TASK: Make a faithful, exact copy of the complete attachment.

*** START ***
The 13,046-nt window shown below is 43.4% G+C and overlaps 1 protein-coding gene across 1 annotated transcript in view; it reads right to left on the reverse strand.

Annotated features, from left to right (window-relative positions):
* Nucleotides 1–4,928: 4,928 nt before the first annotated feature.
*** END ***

The 13,046-nt window shown below is 43.4% G+C and overlaps 1 protein-coding gene across 1 annotated transcript in view; it reads right to left on the reverse strand.

Annotated features, from left to right (window-relative positions):
* Nucleotides 1–4,928: 4,928 nt before the first annotated feature.